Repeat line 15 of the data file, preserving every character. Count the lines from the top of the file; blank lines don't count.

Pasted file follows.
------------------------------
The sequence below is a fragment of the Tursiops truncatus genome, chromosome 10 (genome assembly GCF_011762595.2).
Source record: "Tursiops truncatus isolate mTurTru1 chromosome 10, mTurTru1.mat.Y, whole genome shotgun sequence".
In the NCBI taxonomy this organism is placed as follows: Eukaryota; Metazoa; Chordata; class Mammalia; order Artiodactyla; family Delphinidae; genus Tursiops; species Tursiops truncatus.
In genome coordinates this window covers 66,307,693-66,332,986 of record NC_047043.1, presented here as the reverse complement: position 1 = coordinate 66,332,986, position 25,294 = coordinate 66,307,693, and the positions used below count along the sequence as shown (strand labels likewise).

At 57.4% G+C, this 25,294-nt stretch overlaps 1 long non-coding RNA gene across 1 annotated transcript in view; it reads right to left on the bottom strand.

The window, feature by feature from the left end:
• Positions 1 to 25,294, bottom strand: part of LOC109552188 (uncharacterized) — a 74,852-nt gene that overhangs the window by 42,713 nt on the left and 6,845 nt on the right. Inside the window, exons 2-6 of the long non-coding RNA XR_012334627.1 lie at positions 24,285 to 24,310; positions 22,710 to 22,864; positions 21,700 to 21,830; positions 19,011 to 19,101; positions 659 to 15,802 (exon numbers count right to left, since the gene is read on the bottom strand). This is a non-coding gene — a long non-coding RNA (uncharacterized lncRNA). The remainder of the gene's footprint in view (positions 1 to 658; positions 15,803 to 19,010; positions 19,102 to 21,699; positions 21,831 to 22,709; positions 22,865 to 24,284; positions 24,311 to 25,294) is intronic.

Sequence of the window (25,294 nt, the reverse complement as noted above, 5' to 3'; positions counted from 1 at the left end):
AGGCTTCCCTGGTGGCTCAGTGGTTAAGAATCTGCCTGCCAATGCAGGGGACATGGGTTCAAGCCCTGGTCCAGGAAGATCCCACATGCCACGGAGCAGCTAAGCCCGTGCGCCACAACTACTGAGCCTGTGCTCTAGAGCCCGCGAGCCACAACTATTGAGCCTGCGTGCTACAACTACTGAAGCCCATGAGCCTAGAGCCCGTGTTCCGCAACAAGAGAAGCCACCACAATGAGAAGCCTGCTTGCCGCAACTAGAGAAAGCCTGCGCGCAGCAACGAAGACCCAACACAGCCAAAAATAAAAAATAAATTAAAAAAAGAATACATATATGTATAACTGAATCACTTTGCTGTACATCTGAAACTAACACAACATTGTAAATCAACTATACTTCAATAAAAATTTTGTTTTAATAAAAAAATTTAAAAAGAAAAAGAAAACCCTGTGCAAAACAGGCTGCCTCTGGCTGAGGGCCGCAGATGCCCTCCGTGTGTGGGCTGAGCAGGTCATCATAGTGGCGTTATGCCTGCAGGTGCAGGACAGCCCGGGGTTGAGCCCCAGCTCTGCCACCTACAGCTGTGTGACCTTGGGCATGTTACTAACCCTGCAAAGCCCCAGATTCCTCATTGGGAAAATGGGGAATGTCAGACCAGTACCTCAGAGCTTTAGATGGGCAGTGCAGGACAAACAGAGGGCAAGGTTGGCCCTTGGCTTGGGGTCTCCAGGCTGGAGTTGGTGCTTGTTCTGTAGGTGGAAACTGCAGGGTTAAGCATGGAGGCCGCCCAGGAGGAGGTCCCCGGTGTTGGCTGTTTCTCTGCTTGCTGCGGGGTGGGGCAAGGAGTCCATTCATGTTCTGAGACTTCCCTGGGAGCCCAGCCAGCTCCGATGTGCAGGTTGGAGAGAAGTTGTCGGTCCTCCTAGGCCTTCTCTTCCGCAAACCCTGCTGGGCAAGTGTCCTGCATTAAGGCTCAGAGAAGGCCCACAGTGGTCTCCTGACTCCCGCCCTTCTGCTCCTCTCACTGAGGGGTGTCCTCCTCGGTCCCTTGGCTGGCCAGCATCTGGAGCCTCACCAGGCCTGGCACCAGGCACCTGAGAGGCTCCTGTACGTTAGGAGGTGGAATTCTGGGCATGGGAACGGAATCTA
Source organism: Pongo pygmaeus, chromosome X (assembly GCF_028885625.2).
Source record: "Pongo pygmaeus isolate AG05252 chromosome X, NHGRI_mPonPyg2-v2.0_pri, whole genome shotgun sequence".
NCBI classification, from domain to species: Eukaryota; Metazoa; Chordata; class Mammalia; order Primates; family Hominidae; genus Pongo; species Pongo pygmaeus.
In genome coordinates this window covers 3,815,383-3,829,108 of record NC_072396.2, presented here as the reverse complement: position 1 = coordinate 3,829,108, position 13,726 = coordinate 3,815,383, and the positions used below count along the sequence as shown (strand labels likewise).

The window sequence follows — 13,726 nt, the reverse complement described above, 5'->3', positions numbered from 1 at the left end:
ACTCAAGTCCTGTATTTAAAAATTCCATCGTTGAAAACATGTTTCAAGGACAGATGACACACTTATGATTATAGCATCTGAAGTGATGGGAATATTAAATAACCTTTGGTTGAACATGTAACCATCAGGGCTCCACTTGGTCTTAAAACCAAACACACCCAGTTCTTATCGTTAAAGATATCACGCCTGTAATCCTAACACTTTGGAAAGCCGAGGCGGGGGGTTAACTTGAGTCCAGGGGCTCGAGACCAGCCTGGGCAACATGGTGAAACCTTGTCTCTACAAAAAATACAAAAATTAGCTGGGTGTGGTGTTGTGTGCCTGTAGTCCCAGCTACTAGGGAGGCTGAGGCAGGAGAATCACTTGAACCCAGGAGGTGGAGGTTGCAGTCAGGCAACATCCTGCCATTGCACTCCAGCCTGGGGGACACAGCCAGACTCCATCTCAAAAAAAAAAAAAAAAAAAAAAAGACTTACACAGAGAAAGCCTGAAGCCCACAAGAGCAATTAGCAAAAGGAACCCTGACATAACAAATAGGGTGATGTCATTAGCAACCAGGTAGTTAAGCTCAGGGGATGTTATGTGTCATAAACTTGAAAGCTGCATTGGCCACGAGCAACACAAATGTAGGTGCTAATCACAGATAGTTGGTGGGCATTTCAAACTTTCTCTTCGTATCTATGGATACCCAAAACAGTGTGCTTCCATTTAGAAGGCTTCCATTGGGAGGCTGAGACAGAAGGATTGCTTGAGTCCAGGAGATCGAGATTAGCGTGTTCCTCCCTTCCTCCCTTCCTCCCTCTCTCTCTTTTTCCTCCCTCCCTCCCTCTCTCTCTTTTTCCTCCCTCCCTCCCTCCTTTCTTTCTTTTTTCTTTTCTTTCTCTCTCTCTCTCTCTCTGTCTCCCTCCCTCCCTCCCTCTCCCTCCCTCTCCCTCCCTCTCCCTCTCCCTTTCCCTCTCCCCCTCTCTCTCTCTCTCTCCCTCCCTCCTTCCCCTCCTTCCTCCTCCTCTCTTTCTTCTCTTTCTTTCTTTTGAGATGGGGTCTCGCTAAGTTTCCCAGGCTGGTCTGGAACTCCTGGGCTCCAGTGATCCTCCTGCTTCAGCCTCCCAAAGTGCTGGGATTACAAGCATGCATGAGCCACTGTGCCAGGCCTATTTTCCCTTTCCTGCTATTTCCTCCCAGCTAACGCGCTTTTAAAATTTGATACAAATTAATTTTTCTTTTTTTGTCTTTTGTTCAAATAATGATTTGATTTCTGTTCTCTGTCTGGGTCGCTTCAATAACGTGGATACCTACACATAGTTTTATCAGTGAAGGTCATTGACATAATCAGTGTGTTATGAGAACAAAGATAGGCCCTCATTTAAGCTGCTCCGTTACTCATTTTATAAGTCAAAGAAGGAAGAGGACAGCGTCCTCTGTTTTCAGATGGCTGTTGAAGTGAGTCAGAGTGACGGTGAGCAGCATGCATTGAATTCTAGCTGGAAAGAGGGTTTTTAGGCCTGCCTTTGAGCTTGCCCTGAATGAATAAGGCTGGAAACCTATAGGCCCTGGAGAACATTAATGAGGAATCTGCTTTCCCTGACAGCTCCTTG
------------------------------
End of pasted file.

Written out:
ACTCAAGTCCTGTATTTAAAAATTCCATCGTTGAAAACATGTTTCAAGGACAGATGACACACTTATGATTATAGCATCTGAAGTGATGGGAATATTAAATAACCTTTGGTTGAACATGTAACCATCAGGGCTCCACTTGGTCTTAAAACCAAACACACCCAGTTCTTATCGTTAAAGATATCACGCCTGTAATCCTAACACTTTGGAAAGCCGAGGCGGGGGGTTAACTTGAGTCCAGGGGCTCGAGACCAGCCTGGGCAACATGGTGAAACCTTGTCTCTACAAAAAATACAAAAATTAGCTGGGTGTGGTGTTGTGTGCCTGTAGTCCCAGCTACTAGGGAGGCTGAGGCAGGAGAATCACTTGAACCCAGGAGGTGGAGGTTGCAGTCAGGCAACATCCTGCCATTGCACTCCAGCCTGGGGGACACAGCCAGACTCCATCTCAAAAAAAAAAAAAAAAAAAAAAAGACTTACACAGAGAAAGCCTGAAGCCCACAAGAGCAATTAGCAAAAGGAACCCTGACATAACAAATAGGGTGATGTCATTAGCAACCAGGTAGTTAAGCTCAGGGGATGTTATGTGTCATAAACTTGAAAGCTGCATTGGCCACGAGCAACACAAATGTAGGTGCTAATCACAGATAGTTGGTGGGCATTTCAAACTTTCTCTTCGTATCTATGGATACCCAAAACAGTGTGCTTCCATTTAGAAGGCTTCCATTGGGAGGCTGAGACAGAAGGATTGCTTGAGTCCAGGAGATCGAGATTAGCGTGTTCCTCCCTTCCTCCCTTCCTCCCTCTCTCTCTTTTTCCTCCCTCCCTCCCTCTCTCTCTTTTTCCTCCCTCCCTCCCTCCTTTCTTTCTTTTTTCTTTTCTTTCTCTCTCTCTCTCTCTCTGTCTCCCTCCCTCCCTCCCTCTCCCTCCCTCTCCCTCCCTCTCCCTCTCCCTTTCCCTCTCCCCCTCTCTCTCTCTCTCTCCCTCCCTCCTTCCCCTCCTTCCTCCTCCTCTCTTTCTTCTCTTTCTTTCTTTTGAGATGGGGTCTCGCTAAGTTTCCCAGGCTGGTCTGGAACTCCTGGGCTCCAGTGATCCTCCTGCTTCAGCCTCCCAAAGTGCTGGGATTACAAGCATGCATGAGCCACTGTGCCAGGCCTATTTTCCCTTTCCTGCTATTTCCTCCCAGCTAACGCGCTTTTAAAATTTGATACAAATTAATTTTTCTTTTTTTGTCTTTTGTTCAAATAATGATTTGATTTCTGTTCTCTGTCTGGGTCGCTTCAATAACGTGGATACCTACACATAGTTTTATCAGTGAAGGTCATTGACATAATCAGTGTGTTATGAGAACAAAGATAGGCCCTCATTTAAGCTGCTCCGTTACTCATTTTATAAGTCAAAGAAGGAAGAGGACAGCGTCCTCTGTTTTCAGATGGCTGTTGAAGTGAGTCAGAGTGACGGTGAGCAGCATGCATTGAATTCTAGCTGGAAAGAGGGTTTTTAGGCCTGCCTTTGAGCTTGCCCTGAATGAATAAGGCTGGAAACCTATAGGCCCTGGAGAACATTAATGAGGAATCTGCTTTCCCTGACAGCTCCTTG